3D Great Rock Bible
Jeff Beck iTunes Tracks Jeff Beck Official Website

Jeff Beck

+ {Beck, Bogert, Appice}

Unlike fellow YARDBIRDS graduates CLAPTON and PAGE, lead guitarist JEFF BECK charted an idiosyncratic, uncertain and often underwhelming path through the 70s as his erstwhile colleagues were busy ensuring their status as rock icons. Feted as a technical genius, Jeff (born Geoffrey Arnold Beck, 24 June 1944 in Wallington, Surrey) nevertheless failed to find a galvanising band format after the relatively short-lived JEFF BECK GROUP; going on to dabble in heavy rock, jazz fusion and latterly, electronica, over a series of erratic, occasionally brilliant solo-team albums.
After leaving Wimbledon Art College, Jeff’s career began in earnest when The YARDBIRDS plucked him from supporting SCREAMING LORD SUTCH (and performing with The Tridents), to fill the shoes of “god” guitarist, ERIC CLAPTON. The freshman’s contributions to the group’s “Over Under Sideways Down” LP, marked him out as one to watch, but by late ’66, he’d stepped aside to let in another talent, JIMMY PAGE.
Under the wing of pop maestro Mickie Most, the solo JEFF BECK scored an immediate UK Top 20 hit the following spring with the anthemic, and almost SMALL FACES-like novelty number, `Hi Ho Silver Lining’; incidentally scribed by Scott English & Larry Weiss. Continuing the trend for bubblegum-psych dirges (much more in line was his dreamy, classical-rock instrumental B-side, `Beck’s Bolero’), further commercial chart fodder stemmed from the GRAHAM GOULDMAN-penned `Tallyman’ and previous Luxembourg Eurovision entry, `Love Is Blue’. Thankfully, this signalled the end of BECK’s brief chart liaison.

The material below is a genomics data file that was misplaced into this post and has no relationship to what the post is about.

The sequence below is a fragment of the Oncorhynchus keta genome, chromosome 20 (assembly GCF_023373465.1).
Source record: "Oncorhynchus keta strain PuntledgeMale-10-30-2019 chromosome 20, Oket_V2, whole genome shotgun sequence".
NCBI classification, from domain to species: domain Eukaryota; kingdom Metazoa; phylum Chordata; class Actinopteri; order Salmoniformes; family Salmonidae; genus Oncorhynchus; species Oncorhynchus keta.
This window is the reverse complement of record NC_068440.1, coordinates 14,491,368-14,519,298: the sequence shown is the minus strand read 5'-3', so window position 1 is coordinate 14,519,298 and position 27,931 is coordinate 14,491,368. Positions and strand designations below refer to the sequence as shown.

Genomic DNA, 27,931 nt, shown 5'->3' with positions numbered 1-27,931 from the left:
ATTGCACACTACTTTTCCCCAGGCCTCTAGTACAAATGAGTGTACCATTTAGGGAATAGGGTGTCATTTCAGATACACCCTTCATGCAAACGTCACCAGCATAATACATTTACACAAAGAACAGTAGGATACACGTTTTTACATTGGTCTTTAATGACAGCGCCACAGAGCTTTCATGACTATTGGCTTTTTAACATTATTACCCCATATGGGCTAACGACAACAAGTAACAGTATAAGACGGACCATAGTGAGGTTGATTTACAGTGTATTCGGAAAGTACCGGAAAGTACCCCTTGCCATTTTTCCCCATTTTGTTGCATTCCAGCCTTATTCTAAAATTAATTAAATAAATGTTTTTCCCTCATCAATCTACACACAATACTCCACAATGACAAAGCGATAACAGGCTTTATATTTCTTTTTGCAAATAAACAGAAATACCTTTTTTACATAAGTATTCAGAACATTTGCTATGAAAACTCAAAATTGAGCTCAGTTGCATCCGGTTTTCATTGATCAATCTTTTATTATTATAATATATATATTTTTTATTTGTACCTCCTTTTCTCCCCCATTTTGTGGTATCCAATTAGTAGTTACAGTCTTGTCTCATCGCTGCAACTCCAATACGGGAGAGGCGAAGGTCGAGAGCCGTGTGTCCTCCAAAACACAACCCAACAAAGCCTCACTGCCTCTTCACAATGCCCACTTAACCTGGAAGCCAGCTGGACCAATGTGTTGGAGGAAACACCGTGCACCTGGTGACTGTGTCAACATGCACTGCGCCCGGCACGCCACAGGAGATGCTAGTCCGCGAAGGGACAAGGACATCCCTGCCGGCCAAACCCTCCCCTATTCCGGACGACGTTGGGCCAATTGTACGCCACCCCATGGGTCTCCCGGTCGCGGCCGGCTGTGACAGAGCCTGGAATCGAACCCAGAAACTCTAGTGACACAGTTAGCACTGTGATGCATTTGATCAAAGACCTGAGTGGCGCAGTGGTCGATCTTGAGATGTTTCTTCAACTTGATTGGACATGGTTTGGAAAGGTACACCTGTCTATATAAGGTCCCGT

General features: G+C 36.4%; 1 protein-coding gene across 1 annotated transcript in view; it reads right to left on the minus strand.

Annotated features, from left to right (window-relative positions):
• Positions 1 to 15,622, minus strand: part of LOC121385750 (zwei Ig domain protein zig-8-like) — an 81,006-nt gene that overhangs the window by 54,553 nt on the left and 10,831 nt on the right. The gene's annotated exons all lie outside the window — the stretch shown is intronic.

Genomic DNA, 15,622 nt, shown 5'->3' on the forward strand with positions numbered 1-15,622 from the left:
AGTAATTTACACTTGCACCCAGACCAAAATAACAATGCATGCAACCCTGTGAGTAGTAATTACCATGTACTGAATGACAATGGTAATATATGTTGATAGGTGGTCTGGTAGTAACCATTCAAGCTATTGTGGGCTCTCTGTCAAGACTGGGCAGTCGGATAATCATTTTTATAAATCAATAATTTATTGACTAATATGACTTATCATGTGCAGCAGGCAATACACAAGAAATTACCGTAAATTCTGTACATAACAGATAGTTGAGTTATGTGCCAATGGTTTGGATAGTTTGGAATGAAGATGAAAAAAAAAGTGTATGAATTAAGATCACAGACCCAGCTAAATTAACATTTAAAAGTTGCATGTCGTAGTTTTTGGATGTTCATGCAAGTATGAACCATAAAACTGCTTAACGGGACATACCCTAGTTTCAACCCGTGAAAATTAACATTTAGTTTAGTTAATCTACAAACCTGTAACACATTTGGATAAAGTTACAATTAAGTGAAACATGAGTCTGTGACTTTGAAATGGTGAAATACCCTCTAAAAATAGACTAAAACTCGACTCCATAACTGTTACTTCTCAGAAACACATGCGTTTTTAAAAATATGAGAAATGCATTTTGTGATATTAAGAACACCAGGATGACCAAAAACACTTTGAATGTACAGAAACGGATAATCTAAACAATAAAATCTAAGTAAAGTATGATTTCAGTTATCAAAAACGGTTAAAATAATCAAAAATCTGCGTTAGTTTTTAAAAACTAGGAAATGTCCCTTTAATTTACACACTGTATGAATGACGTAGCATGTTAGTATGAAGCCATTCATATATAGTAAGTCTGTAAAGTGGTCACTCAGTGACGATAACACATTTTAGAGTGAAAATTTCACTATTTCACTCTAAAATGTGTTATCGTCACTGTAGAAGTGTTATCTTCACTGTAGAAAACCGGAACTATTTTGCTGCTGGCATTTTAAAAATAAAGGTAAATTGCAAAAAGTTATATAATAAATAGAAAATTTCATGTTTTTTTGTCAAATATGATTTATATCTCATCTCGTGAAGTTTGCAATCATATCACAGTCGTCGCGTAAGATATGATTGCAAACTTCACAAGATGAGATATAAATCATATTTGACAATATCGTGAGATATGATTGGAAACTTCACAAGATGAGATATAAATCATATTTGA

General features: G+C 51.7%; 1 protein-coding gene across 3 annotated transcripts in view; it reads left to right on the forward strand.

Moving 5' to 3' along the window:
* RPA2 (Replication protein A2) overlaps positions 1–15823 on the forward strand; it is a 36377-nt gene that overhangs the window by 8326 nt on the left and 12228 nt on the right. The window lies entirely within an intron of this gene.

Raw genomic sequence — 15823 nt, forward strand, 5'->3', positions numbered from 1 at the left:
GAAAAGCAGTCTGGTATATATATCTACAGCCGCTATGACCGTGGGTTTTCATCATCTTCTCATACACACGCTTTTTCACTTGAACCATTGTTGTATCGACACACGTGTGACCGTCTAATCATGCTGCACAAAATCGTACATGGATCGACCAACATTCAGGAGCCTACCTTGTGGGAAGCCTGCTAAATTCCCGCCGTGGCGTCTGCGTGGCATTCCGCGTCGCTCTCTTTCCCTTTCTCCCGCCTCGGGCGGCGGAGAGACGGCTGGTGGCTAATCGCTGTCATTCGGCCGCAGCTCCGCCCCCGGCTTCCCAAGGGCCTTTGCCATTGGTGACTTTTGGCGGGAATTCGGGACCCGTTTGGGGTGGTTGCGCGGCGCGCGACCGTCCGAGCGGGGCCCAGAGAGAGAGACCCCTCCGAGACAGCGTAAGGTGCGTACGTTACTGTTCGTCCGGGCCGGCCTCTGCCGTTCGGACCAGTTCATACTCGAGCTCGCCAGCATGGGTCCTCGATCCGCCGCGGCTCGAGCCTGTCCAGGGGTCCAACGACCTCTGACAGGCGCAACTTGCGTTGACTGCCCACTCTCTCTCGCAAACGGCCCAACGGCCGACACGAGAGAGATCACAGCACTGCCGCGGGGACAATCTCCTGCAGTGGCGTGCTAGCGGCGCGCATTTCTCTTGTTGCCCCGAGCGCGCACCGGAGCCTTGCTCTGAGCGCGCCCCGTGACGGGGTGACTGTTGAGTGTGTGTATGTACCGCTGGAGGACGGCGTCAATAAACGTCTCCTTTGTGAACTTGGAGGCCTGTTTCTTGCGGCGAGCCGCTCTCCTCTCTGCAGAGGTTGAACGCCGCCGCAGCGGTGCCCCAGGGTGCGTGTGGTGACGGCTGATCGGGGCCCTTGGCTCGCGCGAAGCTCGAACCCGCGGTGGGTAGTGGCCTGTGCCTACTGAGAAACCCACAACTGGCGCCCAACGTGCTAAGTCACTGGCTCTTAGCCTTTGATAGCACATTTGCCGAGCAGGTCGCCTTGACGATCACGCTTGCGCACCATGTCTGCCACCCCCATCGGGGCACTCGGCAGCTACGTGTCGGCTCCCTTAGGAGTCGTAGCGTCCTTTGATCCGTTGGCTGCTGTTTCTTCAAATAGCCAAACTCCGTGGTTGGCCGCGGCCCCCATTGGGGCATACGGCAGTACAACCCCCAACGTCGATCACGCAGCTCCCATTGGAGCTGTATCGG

Taking with him, the distinctive vox of ROD STEWART, who performed on previous cover B-sides, `Rock My Plimsoul’ and `I’ve Been Drinking’ respectively, BECK’s romance with the blues and rock’n’roll was back in vogue. The axeman duly steered a course back into heavier territory, forming his unbilled-as-yet, Jeff Beck Group, alongside cohorts, Ron Wood (rhythm guitar), Mick Waller (drums) and in a guest capacity, Nicky Hopkins (piano). Although very reminiscent of CREAM or the JIMI HENDRIX EXPERIENCE, the resulting album TRUTH (1968) {*8} hit the right notes and the American Top 20; home fans and critics were less enthusiastic. Teeming with bluesy renditions from `You Shook Me’ and `I Ain’t Superstitious’, to nostalgic nugget `Ol’ Man River’ and Tudor-tune `Greensleeves’, Mickie Most had finally got the best of both Jeff and the promising talent of Rod. Organic covers of The YARDBIRDS’ `Shapes Of Things’ and BONNIE DOBSON/TIM ROSE’s `Morning Dew’, completed a fine album for its time, while there was also room for the aforementioned `Beck’s Bolero’ (a JIMMY PAGE idea!) and `Rock My Plimsoul’; like the remaining tracks, these were “Jeffrey/Rod” adaptations of old blues songs.